Posted by Richard White for Writer Beware
Dear New Publisher:
You may have noticed people discussing your company on various web sites. Normally, this would be a good thing, I mean, free publicity, right? But, when you go to these sites, they may be discussing your company in unflattering terms and asking all kinds of questions about your ability to get books into bookstores.
“But, wait. They can’t say that about my baby.”
Actually, yes they can. See, just as every writer does not “deserve” to be published, not every person who dreams of being a publisher deserves to hang out a shingle and call themselves such.
Publishing is a unique critter. Even so, one thing it has in common with other businesses is you need experience. Period. This cannot be overstated. If you have no experience in the industry (and being an unpublished or even a published author does not equate to publishing experience), what are you offering your authors?
Sorry, good intentions are not enough.
And if you’ve never worked in the industry, you don’t know what you don’t know.
Any publisher thinking about starting up must be able to answer the following questions:
- What’s your experience in publishing?
- If you don’t have any experience, do you have partners who have publishing experience, people who can guide you over the shoals of a start-up publishing business?
- Have you ever run a company before in any capacity?
- What’s your business plan?
- Have you secured sufficient funding to get this business off the ground
- Do you have realistic goals (starting small, focusing on your strengths, adding new lines only after you get established, not taking on too many authors)
- What’s your target market? Bookstores? E-books only?
- What’s your plan for getting books into bookstores?
- Do you have your distributors lined up before you open up for submissions?
- Do you know the difference between a distributor and a wholesaler?
- Who’re your editors?
- How much experience do they have editing novels or non-fiction?
- How many authors do you expect to publish a year?
- Who’s handling publicity for your company?
- Have you established a realistic time line to release ARCs to readers/reviewers/etc. before the book is ready to sell?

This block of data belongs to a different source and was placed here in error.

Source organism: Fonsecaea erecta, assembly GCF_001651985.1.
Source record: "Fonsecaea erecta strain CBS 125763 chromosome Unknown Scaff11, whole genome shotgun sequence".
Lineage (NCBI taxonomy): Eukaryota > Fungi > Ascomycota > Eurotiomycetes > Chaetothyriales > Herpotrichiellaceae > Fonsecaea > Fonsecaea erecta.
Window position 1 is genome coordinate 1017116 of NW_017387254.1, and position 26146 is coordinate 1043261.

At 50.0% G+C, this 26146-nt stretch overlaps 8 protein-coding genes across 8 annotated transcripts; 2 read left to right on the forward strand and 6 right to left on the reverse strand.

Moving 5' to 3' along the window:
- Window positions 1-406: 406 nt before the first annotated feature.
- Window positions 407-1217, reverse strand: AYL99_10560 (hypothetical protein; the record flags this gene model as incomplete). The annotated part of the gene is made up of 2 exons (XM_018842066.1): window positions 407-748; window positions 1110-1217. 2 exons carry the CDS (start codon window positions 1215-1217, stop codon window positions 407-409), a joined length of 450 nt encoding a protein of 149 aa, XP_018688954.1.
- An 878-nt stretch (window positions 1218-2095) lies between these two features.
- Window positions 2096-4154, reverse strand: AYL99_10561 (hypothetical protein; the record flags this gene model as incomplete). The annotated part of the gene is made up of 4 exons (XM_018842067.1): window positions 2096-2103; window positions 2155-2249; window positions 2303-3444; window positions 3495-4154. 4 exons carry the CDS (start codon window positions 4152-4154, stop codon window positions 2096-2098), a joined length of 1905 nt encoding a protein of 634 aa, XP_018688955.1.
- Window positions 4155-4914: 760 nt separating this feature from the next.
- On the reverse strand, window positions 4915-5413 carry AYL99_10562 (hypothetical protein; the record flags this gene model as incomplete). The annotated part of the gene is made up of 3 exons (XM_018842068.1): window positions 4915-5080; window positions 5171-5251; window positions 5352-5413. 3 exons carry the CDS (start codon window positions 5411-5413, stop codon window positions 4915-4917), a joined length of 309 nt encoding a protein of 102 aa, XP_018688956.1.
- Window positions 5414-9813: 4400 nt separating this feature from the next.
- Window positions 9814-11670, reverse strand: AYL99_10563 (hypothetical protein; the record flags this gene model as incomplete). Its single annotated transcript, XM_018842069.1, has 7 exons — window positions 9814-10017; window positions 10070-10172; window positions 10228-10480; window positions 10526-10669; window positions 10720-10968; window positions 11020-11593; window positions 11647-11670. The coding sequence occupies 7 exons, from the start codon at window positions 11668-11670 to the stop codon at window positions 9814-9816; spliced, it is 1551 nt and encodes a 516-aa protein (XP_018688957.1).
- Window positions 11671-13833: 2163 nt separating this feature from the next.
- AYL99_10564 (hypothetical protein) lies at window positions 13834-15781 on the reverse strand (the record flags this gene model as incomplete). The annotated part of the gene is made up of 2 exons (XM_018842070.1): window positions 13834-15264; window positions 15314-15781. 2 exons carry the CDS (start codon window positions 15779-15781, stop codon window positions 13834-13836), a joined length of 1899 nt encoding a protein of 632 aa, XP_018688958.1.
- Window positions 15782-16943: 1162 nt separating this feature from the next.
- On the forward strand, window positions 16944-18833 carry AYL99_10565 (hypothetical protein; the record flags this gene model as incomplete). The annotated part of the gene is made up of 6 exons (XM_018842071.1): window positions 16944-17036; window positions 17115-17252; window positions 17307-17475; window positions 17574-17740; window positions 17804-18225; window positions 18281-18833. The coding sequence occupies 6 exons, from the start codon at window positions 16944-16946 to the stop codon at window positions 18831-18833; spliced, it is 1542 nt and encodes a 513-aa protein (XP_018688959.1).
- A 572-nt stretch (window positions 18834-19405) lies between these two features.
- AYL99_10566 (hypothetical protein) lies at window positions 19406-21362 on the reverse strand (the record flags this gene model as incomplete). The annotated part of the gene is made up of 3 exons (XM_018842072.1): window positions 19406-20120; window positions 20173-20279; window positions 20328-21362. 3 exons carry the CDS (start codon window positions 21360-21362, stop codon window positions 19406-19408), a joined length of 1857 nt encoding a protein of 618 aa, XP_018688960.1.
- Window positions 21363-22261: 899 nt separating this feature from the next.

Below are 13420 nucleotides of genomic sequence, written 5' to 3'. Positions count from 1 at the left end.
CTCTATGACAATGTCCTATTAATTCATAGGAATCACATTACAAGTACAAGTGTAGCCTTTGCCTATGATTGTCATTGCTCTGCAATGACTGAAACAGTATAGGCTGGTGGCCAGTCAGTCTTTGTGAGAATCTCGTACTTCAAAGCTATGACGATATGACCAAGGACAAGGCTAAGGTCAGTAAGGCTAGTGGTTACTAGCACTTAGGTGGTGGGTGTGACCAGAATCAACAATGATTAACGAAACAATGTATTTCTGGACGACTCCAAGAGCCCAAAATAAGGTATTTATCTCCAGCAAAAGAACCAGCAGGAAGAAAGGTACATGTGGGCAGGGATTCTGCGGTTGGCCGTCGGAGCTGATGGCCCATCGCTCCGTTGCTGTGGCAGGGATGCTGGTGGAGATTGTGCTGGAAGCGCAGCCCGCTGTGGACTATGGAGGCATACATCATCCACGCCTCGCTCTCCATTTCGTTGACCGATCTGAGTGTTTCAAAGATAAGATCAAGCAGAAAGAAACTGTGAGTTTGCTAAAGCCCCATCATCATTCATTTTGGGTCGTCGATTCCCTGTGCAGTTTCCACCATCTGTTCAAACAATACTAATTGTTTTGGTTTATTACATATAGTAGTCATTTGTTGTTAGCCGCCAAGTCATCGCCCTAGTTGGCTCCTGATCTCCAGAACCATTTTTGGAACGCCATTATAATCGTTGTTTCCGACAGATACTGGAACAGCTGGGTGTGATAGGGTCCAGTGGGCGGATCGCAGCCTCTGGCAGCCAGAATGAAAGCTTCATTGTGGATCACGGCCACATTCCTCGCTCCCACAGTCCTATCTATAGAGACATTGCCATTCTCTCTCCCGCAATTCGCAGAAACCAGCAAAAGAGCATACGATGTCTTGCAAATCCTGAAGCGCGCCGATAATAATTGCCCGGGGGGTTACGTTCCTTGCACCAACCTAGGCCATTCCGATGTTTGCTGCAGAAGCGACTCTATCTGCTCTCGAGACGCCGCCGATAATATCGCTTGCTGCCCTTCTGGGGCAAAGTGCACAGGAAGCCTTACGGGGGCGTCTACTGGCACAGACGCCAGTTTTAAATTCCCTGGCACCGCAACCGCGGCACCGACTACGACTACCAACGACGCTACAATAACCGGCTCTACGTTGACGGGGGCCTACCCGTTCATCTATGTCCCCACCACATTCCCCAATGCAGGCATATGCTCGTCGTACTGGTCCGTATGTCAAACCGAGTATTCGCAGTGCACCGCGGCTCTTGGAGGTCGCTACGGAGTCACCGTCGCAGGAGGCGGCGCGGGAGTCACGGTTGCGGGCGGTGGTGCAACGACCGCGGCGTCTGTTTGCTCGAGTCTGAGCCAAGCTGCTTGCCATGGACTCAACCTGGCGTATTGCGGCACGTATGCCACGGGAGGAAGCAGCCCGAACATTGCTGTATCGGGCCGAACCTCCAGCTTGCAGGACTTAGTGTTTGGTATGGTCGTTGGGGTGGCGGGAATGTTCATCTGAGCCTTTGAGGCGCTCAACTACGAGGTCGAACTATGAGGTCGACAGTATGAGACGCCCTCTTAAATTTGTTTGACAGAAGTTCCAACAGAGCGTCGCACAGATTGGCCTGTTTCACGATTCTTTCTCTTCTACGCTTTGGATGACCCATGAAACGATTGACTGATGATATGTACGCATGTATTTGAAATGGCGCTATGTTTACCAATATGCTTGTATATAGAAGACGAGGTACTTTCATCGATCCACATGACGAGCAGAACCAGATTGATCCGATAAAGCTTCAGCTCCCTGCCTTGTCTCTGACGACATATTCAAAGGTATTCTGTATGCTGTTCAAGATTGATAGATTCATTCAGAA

- What reviewers will you be sending preview copies of the book to?
- Do you have a web site oriented to attracting readers and selling books and not just there to lure in new authors?
- Who’re your sales reps? How many do you have?
- Do you intend to use your authors as an unpaid sales force?
- Who’re the artists you have lined up to do covers?
- Are you paying advances?
- How are royalties calculated? Cover price? Net?
- Can people see a copy of the contract to compare it against other standard publishing contracts?
- Is your contract author-friendly, or at least author-neutral?
If you’re not ready to answer these questions, not only are you going to lose a lot of money and time, but you’re going to cost your authors a lot of money, time and possibly cost your authors their book. You’re also going to pop up on writing web sites, but it’ll be because people are trying to figure out who you are, why they should trust you with their work, and what you’re offering that they couldn’t do on their own.
New publishers should be ready to PROVE they’re ready to go from the moment they make themselves available for any author to submit to them. They should be able to stand up to any scrutiny and have answers for questions that are going to be asked.
And I say these things not only as a member of Writer Beware, but simply as a writer. Writers want publishers to succeed. We don’t want them to fail because it’s not fun to watch something come crashing down around the creator’s ears. It’s also not fun to watch what happens to authors who, time and again, get caught in a start-up that wasn’t really ready to take that first step and wind up losing their book in the carnage.
What we want is for all new publishers to be certain they’re ready to go.
BUT, my primary concern is always for the authors. New publishers don’t have the right to experiment with other author’s books. I’ve seen too many new publishers crash and burn and authors lose their books because contracts couldn’t or wouldn’t be released before the company just disappeared.
None of these publishers set out to do this. But by reading the lists of failed publishers on the Absolute Write Bewares and Background Check forum, there is a unifying theme to them all. Inexperience. Sure, you could be THE one. Or, you could be one of the other 99 who disappear in less than a year.
So, yes, new publishers MUST earn our trust.
Do your homework. Be ready before you ever ask for the first book. Do not learn as you go.